Much of the current controversy centers on our prewar intelligence, summarized in the National Intelligence Estimate of October of 2002. National estimates are publications where the intelligence community as a whole seeks to sum up what we know about a subject, what we don’t know, what we suspect may be happening and where we differ on key issues.

This estimate asked if Iraq had chemical, biological and nuclear weapons and the means to deliver them. We concluded that in some of these categories Iraq had weapons, and that in others where it did not have them, it was trying to develop them.

Let me be clear: Analysts differed on several important aspects of these programs, and those debates were spelled out in the estimate.

They never said there was an imminent threat. Rather, they painted an objective assessment for our policymakers of a brutal dictator who was continuing his efforts to deceive and build programs that might constantly surprise us and threaten our interests. No one told us what to say or how to say it....

As we meet here today, the Iraq Survey Group is continuing its important search for people and data. And despite some public statements, we are nowhere near 85% finished. The men and women who work in that dangerous environment are adamant about that fact.

Any call that I make today is necessarily provisional. Why? Because we need more time and we need more data.

A stream of reporting from a different sensitive source with access to senior Iraqi officials said he believed production of chemical and biological weapons was taking place ... and that prohibited chemicals were also being produced at dual-use facilities.

The source stated that a senior Iraqi official in Saddam’s inner circle believed ... Iraq knew the inspectors’ weak points.... The source said that there was an elaborate plan to deceive inspectors and ensure prohibited items would never be found.

Now, did this information make any difference in my thinking? You bet it did.

Now, I’m sure you’re all asking, “Why haven’t we found the weapons?” I’ve told you the search must continue, and it will be difficult.

As David Kay reminded us, the Iraqis systematically destroyed and looted forensic evidence before, during and after the war. We have been faced with organized destruction of documentary and computer evidence in a wide range of offices, laboratories and companies suspected of weapons-of-mass-destruction work. The pattern of these efforts is one of deliberate, rather than random, acts. Iraqis who have volunteered information to us are still being intimidated and attacked....

So what do I think about all this today? Based on an assessment of the data we collected over the past 10 years, it would have been difficult for analysts to come to any different conclusions than the ones reached in October of 2002.

However, in our business simply saying this is not good enough. We must constantly review the quality of our work. For example, the National Intelligence Council is reviewing the estimate line by line.

Six months ago, we also commissioned an internal review to examine the tradecraft of our work on Iraq’s weapons of mass destruction. And through this effort we are finding ways to improve our processes.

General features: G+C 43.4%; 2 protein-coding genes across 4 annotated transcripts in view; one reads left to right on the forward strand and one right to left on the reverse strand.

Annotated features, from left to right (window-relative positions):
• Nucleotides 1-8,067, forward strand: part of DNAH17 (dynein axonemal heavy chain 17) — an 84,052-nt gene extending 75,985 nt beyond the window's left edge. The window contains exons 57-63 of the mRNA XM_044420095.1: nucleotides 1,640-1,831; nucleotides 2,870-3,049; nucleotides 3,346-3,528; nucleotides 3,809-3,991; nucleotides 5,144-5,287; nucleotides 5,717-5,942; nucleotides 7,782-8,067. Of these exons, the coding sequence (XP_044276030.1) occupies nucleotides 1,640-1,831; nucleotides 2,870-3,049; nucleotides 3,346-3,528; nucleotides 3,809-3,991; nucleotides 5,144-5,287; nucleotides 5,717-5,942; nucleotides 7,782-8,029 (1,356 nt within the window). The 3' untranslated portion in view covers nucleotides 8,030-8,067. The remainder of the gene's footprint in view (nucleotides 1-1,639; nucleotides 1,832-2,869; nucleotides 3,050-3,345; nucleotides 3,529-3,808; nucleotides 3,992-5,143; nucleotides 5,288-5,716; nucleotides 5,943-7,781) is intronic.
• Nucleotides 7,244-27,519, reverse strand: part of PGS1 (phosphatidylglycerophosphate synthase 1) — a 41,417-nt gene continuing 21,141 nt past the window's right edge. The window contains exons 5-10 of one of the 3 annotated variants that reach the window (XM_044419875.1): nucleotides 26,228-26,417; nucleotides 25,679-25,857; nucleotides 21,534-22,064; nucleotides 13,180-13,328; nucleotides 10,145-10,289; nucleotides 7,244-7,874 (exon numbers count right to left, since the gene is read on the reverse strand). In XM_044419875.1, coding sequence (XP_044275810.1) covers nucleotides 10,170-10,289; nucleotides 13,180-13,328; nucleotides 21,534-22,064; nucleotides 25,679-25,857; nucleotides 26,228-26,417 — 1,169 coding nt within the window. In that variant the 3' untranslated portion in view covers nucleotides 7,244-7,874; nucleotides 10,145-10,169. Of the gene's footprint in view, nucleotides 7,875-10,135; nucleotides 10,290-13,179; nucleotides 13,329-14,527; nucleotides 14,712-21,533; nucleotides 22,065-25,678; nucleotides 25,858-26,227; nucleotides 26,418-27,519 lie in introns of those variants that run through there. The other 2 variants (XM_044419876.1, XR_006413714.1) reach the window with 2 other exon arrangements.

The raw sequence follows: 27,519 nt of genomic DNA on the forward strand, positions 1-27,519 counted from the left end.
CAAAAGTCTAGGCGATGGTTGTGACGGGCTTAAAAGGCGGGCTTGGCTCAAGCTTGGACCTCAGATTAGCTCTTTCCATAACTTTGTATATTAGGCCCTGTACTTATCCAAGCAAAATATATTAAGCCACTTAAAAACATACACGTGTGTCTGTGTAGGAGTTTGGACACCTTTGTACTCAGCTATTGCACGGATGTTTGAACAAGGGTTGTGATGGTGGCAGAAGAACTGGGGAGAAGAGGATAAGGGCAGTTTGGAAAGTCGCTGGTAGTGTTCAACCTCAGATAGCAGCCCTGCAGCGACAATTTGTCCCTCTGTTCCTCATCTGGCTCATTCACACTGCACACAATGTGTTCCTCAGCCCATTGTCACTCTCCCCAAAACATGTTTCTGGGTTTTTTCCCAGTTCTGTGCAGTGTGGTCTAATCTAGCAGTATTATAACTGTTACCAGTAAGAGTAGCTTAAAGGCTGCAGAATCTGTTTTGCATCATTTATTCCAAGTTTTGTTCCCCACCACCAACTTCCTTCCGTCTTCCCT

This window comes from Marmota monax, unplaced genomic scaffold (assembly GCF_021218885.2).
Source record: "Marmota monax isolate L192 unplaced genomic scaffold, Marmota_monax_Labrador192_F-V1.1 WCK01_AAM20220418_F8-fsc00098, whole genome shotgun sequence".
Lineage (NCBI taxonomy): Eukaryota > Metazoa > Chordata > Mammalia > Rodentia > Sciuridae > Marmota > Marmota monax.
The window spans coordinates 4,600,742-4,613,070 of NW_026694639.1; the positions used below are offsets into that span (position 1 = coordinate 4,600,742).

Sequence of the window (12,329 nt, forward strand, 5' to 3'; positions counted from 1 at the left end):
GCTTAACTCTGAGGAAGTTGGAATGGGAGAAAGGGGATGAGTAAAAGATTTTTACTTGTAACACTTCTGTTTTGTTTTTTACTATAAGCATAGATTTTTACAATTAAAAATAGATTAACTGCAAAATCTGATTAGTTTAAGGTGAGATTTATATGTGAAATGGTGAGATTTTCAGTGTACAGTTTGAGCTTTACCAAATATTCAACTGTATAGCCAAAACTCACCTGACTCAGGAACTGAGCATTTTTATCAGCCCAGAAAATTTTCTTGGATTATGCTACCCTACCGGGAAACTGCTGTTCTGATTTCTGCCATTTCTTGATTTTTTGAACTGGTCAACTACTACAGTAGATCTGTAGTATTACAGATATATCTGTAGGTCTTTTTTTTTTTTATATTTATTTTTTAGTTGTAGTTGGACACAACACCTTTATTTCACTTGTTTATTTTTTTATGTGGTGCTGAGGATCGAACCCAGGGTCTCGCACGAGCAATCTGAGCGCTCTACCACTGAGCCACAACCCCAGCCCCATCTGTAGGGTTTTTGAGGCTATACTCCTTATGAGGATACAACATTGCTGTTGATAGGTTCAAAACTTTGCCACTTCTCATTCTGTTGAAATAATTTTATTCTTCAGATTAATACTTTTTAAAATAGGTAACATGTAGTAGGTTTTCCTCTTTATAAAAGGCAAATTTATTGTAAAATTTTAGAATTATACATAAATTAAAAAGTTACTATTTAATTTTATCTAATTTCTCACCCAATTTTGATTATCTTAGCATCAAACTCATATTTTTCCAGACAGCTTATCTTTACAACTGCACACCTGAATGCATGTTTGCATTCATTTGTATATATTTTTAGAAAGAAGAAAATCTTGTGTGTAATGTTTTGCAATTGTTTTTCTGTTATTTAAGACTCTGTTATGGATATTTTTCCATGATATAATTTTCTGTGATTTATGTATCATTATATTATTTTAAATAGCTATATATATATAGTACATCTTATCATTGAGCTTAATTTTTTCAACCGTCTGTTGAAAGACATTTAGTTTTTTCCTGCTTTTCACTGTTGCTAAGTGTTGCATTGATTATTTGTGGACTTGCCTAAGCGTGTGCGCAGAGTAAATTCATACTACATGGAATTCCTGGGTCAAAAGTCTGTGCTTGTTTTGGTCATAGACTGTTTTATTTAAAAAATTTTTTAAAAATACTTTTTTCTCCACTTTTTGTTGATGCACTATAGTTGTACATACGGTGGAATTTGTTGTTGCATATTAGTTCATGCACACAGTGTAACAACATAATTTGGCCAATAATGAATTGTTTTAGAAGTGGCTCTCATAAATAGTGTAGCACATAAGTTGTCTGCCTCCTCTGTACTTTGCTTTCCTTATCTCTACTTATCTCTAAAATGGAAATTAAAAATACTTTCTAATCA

For example, we recently discovered that relevant analysts in the community missed the notice that identified a source that we had cited as providing information that in some cases was unreliable and in other cases fabricated.

We have acknowledged this mistake....

After the U.N. inspectors left in 1998, we made an aggressive effort to penetrate Iraq. Our record was mixed. While we had voluminous reporting, the major judgments reached were based on a narrower band of data. That’s not unusual in our business.

There was by necessity a strong reliance on technical data which, to be sure, was very valuable, particularly in the imagery of military and key dual-use facilities, on missile and unmanned aerial vehicle developments, and in particular on the efforts of Iraqi front companies to falsify and deny us the ultimate destination and use of dual-use equipment.

We did not have enough of our own human intelligence. We did not ourselves penetrate the inner sanctum.

Our agents were on the periphery of WMD activities, providing some useful information. We had access to emigres and defectors with more direct access to these programs. And we had a steady stream of reporting with access to the Iraqi leadership come to us from a trusted foreign partner.

Other partners provided important information. What we did not collect ourselves, we evaluated as carefully as we could.

Still, the lack of direct access to some of these sources created some risk. Such is the nature of our business.

To be sure, we had difficulty penetrating the Iraqi regime with human sources. And I want to be very clear about something: A blanket indictment of our human intelligence around the world is dead wrong. We have spent the last seven years rebuilding our clandestine service. As director of central intelligence, this has been my highest priority....

Our analysts, at the end of the day, have a duty to inform and warn. They did so honestly and with integrity when making judgments about the dangers posed by Saddam Hussein.

Simply assessing stacks of reports does not speak to the wisdom experienced analysts brought to bear on a difficult and deceptive subject.

But as all these reviews are underway we must take some care. We cannot afford an environment to develop where analysts are afraid to make a call, where judgments are held back because analysts fear they will be wrong. Their work and these judgments make vital contributions to the country’s security.